Chairman of the Nuclear Regulatory Commission (NRC) Gregory Jaczko delivers remarks at the Regulatory Information Conference on March 13, 2012 in Rockville, Maryland.
US nuclear safety goals have to change because, as they now stand, the Fukushima Daiichi accident is “acceptable” because no one was injured or killed by radiation, said US Nuclear Regulatory Commission Chairman Gregory Jaczko.
The goals, which undergird the US regulatory approach, focus on ensuring public health isn’t harmed by nuclear plants, he said. But those goals don’t directly address what is happening today in Japan: radioactive contamination of land that’s preventing up to 90,000 people from returning home, a year after the four-reactor accident.
Jaczko said that shows the goals are “insufficient.”
“We somehow have to incorporate what the public is willing to tolerate,” and that “clearly” does not include long-term evacuations that bar people from their land, Jaczko told NRC’s annual Regulatory Information Conference.
The chairman said that setting such a safety goal is a “complex question” and would not be easy, adding he hasn’t figured out the best approach yet. He said “outside groups” will be making proposals this week, but didn’t elaborate.
NRC Commissioner William Magwood said the Department of Energy’s Generation IV reactor design program, which he initiated, had “no off-site accident consequences” as one design criterion. Designers had to show their concepts could withstand worst-case accidents with no effects outside the plant site.
But Gen IV involved designing reactors from scratch. “I’m not sure how you do that for our current reactors,” Magwood said, adding he expects the commissioners to begin tackling the subject this summer.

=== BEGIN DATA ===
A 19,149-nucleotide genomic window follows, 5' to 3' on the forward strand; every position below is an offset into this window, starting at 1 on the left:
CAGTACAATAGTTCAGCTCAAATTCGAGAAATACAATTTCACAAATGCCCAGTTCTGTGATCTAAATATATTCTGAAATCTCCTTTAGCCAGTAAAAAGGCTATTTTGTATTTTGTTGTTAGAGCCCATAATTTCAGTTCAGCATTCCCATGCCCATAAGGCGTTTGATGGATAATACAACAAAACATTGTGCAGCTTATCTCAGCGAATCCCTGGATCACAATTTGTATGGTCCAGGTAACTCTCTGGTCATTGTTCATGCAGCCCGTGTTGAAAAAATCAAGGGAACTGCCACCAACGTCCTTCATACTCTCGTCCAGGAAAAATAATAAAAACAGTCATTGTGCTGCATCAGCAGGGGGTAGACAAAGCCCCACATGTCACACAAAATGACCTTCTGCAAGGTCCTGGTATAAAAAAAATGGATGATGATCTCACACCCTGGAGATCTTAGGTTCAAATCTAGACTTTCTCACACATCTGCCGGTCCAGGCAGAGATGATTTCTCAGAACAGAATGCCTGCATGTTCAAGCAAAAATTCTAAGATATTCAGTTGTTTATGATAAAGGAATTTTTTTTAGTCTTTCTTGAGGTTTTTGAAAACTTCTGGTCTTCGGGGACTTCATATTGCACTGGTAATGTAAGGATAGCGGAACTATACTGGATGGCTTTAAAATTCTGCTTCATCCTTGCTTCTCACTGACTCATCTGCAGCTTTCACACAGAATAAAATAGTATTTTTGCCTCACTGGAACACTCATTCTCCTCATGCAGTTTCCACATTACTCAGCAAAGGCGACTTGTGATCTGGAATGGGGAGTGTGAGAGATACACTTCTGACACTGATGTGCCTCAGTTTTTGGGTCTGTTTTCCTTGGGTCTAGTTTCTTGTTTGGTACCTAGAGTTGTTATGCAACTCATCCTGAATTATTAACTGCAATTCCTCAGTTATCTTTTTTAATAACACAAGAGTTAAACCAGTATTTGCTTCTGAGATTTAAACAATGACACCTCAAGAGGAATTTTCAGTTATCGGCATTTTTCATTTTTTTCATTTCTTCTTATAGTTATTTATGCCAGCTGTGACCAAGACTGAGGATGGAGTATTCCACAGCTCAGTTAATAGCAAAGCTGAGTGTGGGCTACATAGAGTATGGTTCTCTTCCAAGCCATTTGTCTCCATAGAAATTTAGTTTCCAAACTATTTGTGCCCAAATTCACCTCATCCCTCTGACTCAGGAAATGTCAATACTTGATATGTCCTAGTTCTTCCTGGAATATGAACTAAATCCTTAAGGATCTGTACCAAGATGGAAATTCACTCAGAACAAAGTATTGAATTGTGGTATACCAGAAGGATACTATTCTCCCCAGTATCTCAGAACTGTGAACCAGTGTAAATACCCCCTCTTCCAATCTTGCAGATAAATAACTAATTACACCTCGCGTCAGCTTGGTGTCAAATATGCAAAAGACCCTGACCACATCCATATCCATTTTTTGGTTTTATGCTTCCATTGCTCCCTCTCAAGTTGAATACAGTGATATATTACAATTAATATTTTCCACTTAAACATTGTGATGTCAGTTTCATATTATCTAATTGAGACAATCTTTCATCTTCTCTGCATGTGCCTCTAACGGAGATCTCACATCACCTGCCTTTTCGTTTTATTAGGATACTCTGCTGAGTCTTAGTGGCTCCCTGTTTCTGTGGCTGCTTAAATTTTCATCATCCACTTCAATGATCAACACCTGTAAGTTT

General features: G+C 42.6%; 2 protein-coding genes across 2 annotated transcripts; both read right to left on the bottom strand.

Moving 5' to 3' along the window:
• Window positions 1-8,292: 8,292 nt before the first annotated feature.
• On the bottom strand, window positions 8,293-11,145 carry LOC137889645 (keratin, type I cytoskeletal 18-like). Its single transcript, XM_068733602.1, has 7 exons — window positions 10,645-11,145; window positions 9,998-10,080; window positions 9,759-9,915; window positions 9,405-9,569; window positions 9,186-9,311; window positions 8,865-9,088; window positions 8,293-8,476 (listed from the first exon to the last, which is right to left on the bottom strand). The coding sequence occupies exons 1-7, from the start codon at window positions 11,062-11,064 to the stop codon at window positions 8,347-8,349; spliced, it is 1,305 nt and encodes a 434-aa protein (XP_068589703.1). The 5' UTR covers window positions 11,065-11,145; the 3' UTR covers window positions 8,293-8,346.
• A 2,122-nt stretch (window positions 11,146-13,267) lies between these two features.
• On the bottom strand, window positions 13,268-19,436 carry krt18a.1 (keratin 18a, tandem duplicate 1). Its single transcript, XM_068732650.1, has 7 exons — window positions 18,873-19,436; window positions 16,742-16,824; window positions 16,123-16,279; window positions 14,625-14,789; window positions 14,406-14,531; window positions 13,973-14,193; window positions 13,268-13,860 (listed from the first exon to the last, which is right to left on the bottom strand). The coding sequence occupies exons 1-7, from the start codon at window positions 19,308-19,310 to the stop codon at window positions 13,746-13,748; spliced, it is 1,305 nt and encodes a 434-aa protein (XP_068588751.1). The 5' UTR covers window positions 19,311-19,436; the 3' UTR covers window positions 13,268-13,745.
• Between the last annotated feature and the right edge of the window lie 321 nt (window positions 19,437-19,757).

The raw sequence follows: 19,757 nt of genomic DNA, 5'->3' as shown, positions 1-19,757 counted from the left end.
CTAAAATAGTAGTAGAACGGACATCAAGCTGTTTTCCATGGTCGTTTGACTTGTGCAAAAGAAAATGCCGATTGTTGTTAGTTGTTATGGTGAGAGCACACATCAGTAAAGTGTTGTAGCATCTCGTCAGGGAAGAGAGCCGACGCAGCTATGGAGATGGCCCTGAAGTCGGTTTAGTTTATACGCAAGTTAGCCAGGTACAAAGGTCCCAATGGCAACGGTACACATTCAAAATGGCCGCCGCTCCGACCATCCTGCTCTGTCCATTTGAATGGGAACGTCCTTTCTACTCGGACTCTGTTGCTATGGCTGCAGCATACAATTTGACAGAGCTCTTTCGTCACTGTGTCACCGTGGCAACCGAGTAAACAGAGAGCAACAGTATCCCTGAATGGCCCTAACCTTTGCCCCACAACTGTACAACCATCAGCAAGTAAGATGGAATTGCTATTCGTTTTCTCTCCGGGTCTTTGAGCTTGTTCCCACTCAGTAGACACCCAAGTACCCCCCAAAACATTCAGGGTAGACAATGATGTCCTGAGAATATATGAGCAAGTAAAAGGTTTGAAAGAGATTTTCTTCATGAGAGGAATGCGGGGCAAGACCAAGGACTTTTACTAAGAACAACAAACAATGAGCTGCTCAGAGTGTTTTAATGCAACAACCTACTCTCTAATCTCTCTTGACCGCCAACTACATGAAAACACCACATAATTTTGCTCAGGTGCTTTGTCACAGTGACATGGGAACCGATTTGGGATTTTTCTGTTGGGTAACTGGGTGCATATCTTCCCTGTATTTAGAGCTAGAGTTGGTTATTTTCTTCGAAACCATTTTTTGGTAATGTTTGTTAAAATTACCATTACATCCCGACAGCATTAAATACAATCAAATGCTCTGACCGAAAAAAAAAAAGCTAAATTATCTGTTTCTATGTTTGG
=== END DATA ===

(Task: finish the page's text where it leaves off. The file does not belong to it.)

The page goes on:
NRC’s safety goals require nuclear plants to keep the risk of a severe accident, as calculated by engineers using probabilistic risk assessments, below one in 10,000 reactor-years of operation, and to keep any doses to the public to tiny fractions of the radiation everyone receives naturally.
Jaczko said one possible approach is to add a very low probabilistic goal for off-site contamination.
A simpler approach, more easily understood by the public, he said, would be to set a standard of “no evacuations needed.”
All US plants now have detailed evacuation plans, worked out with local, state and federal first responders and tested every two years. Emergency planning became required after the 1979 Three Mile Island-2 accident, when nearby residents faced official confusion and contradiction about whether to evacuate.
Magwood said he couldn’t envision a situation in which NRC would stop that kind of contingency planning, even if a safety goal were set and met.
Hear this reporter discuss safety at nuclear power plants in an Breaking Energy podcast here.
Beyond Design Basis
The NRC has looked at the potential costs of long-term land contamination before. In the early 1980s, when NRC was deciding on what post-TMI safety backfits to require, the commissioners debated including costs, like the losses to displaced residents that Fukushima’s neighbors are now experiencing, in cost-benefit analyses. They found those costs added up so quickly, they overwhelmed everything else, so the commission decided not to use them, over the protests of nuclear critics.
Jazcko has previously questioned that decision, but Tuesday he said cost-benefit applies only to “enhancements.” He said NRC should include off-site consequences in its “basic safety requirements,” which would not be subject to cost-benefit considerations.
The NRC’s staff task force on Fukushima recommended that the agency use the accident to integrate its “patchwork” of regulations developed over the last 30 years, including reconciling the divisions that evolved between “design basis” requirements and “beyond design basis” ones for extreme events like Fukushima.
Commissioner George Apostolakis told the RIC conference that advances in risk analysis give NRC an opportunity to respond by setting up a “risk-informed” framework that focuses on the things that are most important for safety.
Commissioner Kristine Svinicki said, since US plants are operating safely, the commission has time to consider and get this issue right. Taking that time “will serve us well over the long term,” she said.